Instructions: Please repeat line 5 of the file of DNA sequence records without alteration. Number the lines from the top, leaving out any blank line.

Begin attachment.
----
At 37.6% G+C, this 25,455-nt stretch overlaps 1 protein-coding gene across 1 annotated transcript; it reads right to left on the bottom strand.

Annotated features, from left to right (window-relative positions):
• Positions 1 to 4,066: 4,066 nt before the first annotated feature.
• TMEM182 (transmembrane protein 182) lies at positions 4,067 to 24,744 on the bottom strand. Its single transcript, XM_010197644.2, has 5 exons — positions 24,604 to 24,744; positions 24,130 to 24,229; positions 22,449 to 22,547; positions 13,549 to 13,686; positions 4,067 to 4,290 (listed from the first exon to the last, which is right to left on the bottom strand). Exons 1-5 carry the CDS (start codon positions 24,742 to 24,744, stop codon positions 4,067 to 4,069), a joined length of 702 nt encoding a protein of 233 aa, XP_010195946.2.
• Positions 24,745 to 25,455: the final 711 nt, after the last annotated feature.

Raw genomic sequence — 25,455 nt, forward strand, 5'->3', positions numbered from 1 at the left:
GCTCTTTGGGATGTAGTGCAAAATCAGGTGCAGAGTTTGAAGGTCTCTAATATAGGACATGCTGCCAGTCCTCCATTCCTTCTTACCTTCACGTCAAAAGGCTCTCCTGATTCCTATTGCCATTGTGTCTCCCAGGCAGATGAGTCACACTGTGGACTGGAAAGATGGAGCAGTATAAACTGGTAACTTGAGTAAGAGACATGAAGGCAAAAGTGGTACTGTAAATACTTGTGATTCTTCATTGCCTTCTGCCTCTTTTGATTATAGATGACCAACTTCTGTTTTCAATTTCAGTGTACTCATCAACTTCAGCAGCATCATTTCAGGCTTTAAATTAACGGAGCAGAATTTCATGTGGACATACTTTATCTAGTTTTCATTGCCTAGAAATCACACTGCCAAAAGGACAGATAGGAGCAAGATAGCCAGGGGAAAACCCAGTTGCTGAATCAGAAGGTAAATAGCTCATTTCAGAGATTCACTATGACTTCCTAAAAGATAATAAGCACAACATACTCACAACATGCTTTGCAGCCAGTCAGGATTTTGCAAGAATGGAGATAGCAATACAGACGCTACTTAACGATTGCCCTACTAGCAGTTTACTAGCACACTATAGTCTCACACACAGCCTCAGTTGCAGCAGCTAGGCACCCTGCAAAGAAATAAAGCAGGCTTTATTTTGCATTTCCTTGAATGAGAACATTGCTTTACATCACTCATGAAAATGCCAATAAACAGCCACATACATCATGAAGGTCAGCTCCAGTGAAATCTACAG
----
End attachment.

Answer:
• Positions 24,745 to 25,455: the final 711 nt, after the last annotated feature.